WATCH: Mother of murdered Bulwell teenager speaks out ahead of Nottinghamshire knife amnesty

Watch the video above.
Watch the video above.

The mother of a murdered Bulwell teenager has urged people to live positive knife-free lives, as Nottinghamshire Police takes part in a national knife crime operation.

The Force is holding a knife amnesty with the support of a range of community partners and will be showcasing the work it does all year round to tackle knife crime, as part of Operation Sceptre from tomorrow (Monday, September 16) until Sunday, September 22.

Keishaye Steede has urged others not to carry knives.

Keishaye Steede has urged others not to carry knives.

Keishaye Steede, whose 17-year-old son Lyrico Steede was fatally stabbed in Bulwell in February 2018, is supporting the drive by speaking out on violence.

She said: "It is people who kill people and if they have any problems with something that's going on or they feel unsafe they need to talk to somebody because ending a life or getting in trouble for carrying a knife or gun or whatever could really destroy your life, forever.

"I would just say to get your education, stop listening to all that 'trap music', stop writing music that is 'dissing' each other and try to be more positive.

"A positive life is a happy life."

Kasharn Campbell, 19, who has no fixed address, and Christian Jameson, 18, of Kirkbride Court, Chilwell, were given mandatory life sentences in January 2019 after being found guilty of Lyrico's murder. Campbell was locked up for 20 years and 37 days while Jameson was given 16 years and 36 days.

A 17-year-old boy - who cannot be identified - and Remmell Miller-Campbell, 18, of Sneinton Boulevard, were found guilty of manslaughter. The 17-year-old received a sentence of seven-and-a-half years and Miller-Campbell was given nine years in custody.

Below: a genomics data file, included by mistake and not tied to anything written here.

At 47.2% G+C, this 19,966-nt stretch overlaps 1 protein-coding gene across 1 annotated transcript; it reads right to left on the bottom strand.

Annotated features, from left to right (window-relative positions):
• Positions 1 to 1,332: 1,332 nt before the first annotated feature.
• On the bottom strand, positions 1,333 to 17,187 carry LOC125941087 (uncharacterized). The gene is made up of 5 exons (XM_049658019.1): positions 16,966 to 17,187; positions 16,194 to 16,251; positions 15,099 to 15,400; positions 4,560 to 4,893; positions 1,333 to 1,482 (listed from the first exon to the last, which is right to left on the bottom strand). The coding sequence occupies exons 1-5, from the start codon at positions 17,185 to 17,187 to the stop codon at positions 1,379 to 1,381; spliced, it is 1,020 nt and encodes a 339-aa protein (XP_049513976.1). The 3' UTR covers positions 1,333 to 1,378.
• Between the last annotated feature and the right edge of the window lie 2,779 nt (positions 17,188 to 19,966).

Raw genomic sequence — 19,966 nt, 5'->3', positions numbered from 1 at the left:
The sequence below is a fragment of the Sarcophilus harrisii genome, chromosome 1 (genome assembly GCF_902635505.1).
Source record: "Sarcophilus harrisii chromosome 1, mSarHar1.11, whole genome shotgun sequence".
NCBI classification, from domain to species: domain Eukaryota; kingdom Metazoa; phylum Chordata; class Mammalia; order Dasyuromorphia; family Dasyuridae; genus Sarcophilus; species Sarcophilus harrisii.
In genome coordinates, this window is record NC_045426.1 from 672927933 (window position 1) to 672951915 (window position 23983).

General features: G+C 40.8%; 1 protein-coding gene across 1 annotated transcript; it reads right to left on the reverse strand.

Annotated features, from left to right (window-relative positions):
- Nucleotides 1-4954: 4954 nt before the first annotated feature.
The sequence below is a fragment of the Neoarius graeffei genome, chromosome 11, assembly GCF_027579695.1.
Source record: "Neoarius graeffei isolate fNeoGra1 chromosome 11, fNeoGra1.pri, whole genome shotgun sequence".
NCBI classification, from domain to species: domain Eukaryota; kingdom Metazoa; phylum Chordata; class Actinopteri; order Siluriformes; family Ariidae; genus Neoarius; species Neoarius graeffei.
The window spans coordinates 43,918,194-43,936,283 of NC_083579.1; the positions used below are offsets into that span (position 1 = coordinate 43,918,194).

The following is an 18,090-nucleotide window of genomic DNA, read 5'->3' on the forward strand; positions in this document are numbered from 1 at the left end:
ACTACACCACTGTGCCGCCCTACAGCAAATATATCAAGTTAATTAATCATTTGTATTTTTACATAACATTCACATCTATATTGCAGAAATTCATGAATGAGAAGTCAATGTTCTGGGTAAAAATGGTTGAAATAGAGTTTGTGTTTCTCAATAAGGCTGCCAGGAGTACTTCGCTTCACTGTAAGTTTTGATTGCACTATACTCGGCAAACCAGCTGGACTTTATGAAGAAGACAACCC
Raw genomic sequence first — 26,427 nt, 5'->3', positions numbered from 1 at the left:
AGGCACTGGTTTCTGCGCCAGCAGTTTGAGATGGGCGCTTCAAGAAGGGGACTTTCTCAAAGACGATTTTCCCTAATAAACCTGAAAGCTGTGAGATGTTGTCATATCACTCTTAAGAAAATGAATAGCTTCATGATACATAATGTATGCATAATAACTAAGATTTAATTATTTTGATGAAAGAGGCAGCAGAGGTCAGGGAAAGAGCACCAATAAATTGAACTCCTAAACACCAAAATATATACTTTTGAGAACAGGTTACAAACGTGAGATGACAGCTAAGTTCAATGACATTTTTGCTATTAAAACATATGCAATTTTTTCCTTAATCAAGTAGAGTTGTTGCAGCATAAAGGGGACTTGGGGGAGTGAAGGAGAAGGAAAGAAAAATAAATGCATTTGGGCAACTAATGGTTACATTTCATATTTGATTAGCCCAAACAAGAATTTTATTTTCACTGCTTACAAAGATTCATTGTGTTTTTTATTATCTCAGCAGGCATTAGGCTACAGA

A 16-year-old girl, who was also found guilty of manslaughter, was locked up for her six years.

During the knife amnesty, people are encouraged to drop off their unwanted knives at an amnesty bin at 25 police stations, partner agency and community building receptions across Nottinghamshire without fear of prosecution for doing so.

It is a chance for people to play their own individual part in making their own communities safer by preventing weapons from falling into the hands of criminals.

As well as the amnesty, Nottinghamshire Police will this week showcase a range of activities that it engages in all year round in its efforts to tackle knife crime, including educational workshops for schoolchildren, community weapons sweeps and proactive operations.

For details of all the amnesty bin locations, visit the force's website.